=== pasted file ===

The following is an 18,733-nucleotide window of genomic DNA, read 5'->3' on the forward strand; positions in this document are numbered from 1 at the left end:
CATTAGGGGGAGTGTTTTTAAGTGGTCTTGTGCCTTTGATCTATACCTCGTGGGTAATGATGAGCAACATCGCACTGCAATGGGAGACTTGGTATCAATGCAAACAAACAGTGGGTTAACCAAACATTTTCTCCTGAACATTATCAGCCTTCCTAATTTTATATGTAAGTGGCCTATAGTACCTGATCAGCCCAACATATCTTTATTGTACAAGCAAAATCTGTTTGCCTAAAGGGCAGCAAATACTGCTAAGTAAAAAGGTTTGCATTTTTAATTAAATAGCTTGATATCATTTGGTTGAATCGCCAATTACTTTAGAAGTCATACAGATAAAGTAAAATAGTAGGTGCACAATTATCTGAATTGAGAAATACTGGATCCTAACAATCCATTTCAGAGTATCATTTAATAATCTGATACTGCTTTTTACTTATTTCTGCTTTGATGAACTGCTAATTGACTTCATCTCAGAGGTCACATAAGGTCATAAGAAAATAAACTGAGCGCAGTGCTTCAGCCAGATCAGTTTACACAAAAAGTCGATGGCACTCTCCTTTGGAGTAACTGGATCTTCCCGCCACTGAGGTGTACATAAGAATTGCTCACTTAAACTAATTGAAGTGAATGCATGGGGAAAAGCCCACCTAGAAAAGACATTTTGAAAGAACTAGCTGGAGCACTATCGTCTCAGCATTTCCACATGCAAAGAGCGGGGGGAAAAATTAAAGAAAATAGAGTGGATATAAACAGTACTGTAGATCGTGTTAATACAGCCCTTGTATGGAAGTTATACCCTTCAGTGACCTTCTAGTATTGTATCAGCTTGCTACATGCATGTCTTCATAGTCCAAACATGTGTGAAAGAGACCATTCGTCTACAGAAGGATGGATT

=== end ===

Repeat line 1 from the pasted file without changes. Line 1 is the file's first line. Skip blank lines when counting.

The following is an 18,733-nucleotide window of genomic DNA, read 5'->3' on the forward strand; positions in this document are numbered from 1 at the left end: